Thursday, June 30, 2011

Cleopatra's Daughter by Michelle Moran


Adult Historical Fiction (411 pgs.)


The marriage of Marc Anthony and Cleopatra is one of the greatest love stories of all time. Feared and hunted by the powers in Rome, the lovers choose to die by their own hands as the triumphant armies of Antony's rival, Octavian, sweep into Egypt. When their orphaned children are taken in chains to Rome, only two--the ten-year-old twins Selene and Alexander--survive the journey. As they come of age, they are buffeted by the personal ambitions of Octavian's family and court, by the ever-present threat of slave rebellion, and by the longings deep within their own hearts.

Emerging from the shadows of the past, Sele must confront the same forces that destroyed her mother and struggle to meet a different fate.


After reading this novel from cover to cover, I can honestly say that Michelle Moran should be regarded as a great, up-and-coming historical fiction novelist. She definitely should not be ignored.

Just a quick note... Even though this book is categorized as adult fiction, the oldest our protagonist Selene gets in the book is 14, although the children act very mature. But in the world Selene lives in, it is easy to see why she acts as mature as she does; why, at only age 14, she is already an adult.

Moran's novel presents a compelling insight into ancient Roman life, which--although archaic--is definitely not devoid of intrigue and fantastic stories. Her historical research is meticulous, and very evident throughout the novel. I applaud Moran for intricately weaving her story of Cleopatra's daughter into history; rather than creating a story and adding history to it, Moran took the written history and enhanced it, giving it meaning and life.

Selene, Cleopatra's daughter, is a memorable and extremely relateable character, and was very enjoyable to read. One of the traits Selene embodied most--which made her so believeable--was the unavoidable human longing for home. Throughout the novel, Selene longs to return to her homeland and take back what was rightfully hers, no matter if an entire Roman legion stands in her way.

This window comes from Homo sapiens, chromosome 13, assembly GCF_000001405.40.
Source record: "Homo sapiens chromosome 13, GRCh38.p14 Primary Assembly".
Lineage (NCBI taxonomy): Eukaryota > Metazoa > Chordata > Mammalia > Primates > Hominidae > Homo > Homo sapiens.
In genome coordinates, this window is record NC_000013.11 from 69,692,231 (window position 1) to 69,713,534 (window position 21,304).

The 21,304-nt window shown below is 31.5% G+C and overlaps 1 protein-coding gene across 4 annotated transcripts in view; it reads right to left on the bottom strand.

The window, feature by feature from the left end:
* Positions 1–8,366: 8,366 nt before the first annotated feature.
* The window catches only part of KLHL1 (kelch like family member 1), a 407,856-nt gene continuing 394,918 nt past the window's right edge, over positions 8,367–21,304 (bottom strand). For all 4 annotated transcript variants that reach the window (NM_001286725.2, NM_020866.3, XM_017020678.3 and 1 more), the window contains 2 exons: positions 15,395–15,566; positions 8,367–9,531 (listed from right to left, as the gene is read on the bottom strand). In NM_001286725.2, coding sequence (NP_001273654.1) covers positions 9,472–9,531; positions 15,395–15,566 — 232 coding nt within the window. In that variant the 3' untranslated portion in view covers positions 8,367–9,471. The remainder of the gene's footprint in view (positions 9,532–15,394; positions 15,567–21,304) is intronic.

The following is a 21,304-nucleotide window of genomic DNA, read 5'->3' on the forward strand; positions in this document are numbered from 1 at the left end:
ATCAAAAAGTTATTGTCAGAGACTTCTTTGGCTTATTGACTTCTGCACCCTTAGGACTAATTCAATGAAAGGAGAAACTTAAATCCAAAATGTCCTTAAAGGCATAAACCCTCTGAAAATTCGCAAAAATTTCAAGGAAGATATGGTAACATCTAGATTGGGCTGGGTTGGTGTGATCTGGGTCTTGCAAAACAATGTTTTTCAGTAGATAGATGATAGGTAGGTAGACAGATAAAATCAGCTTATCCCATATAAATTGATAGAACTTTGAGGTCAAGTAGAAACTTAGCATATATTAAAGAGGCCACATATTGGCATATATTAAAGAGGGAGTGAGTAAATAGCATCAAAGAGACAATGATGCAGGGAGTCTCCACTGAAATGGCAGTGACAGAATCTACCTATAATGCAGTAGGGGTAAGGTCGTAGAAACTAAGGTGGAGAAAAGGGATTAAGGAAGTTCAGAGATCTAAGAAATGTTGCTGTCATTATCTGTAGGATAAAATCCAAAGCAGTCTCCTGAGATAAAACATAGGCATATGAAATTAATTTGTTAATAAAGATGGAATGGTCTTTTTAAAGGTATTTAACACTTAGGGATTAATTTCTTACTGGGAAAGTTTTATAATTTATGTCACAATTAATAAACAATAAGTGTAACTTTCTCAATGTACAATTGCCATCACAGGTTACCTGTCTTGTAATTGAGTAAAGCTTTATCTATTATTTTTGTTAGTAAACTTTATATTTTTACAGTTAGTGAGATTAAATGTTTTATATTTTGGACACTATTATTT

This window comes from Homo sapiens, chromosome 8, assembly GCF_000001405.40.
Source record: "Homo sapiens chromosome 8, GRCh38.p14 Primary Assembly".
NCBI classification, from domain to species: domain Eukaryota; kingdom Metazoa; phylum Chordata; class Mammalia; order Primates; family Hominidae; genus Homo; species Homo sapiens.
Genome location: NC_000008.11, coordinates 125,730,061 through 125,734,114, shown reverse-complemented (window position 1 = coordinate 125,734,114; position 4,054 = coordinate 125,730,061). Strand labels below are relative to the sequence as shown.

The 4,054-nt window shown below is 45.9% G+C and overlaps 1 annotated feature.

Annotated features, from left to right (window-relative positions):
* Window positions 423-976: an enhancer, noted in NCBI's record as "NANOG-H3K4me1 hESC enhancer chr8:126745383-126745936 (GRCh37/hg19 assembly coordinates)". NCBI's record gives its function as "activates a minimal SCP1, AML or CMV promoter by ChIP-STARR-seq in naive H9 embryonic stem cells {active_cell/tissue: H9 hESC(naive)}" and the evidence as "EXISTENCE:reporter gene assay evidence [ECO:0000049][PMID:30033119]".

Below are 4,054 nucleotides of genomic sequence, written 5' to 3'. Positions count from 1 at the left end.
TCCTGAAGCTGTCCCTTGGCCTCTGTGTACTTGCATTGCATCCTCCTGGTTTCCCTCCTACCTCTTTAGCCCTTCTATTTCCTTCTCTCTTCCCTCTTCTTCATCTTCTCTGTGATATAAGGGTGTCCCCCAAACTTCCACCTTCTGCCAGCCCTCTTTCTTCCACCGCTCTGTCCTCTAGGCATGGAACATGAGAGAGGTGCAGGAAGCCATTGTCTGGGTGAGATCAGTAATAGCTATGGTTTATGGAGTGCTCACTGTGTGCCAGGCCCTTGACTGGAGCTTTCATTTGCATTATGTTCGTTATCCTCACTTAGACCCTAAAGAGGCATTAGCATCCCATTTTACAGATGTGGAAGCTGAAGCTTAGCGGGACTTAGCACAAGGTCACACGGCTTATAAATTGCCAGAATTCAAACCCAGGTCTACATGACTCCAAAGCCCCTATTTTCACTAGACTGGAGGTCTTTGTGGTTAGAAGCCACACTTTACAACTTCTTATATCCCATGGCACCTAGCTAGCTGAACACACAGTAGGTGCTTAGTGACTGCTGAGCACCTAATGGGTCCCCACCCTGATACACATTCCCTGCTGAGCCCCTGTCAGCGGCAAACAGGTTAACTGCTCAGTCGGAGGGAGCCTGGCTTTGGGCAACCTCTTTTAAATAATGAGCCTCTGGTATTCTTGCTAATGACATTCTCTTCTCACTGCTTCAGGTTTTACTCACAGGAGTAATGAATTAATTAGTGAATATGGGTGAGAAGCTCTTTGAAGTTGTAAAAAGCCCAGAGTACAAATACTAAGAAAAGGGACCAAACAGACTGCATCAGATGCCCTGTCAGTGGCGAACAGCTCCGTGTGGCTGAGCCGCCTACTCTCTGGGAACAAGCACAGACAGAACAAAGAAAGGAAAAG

Another part of Selene I really enjoyed was her unwavering caring for those she loves most. Her tie to her twin brother, Alexander, shows just how dearly she cares for her family, even her friends for that matter. She would risk anything for those she loves, and I admire her for that.

Michelle Moran really communicated to me just how precarious royal life in Rome was. Everyone lived (or, in some cases, died) on the whims of Ceasar. There were so many secrets, so many hidden stories. People put on a different face for Caesar then they did anyone else, especially those with much to risk. This fact alone lent a nice bit of drama to the story, and certainly kept characters on their toes.

Moran was able to create a powerful, driving plot that keeps you turning page after page. As intricately historical fiction books can sometimes be too heavy on the history, Moran manages to balance the history with the plot extremely well. This book was never, ever boring.

All in all, this was a really great read. This book truly surprised me, and in the best of ways. Michelle Moran cannot be ignored any longer... her knack for historical fiction is fantastic! Take the journey into the world of Ceasar's Rome... you won't regret it.



Book #2 in Historical Fiction Reading Challenge


Shoshanah said...

This is a book I was definitely wanting to read. I had thought it was a sequel, which is why I hadn't picked it up yet, but after reading your review it looks like I had been mistaken.

Untouchable Treasure said...

Shoshanah: No, it's no a sequel to my knowledge! :) Thanks for commenting.


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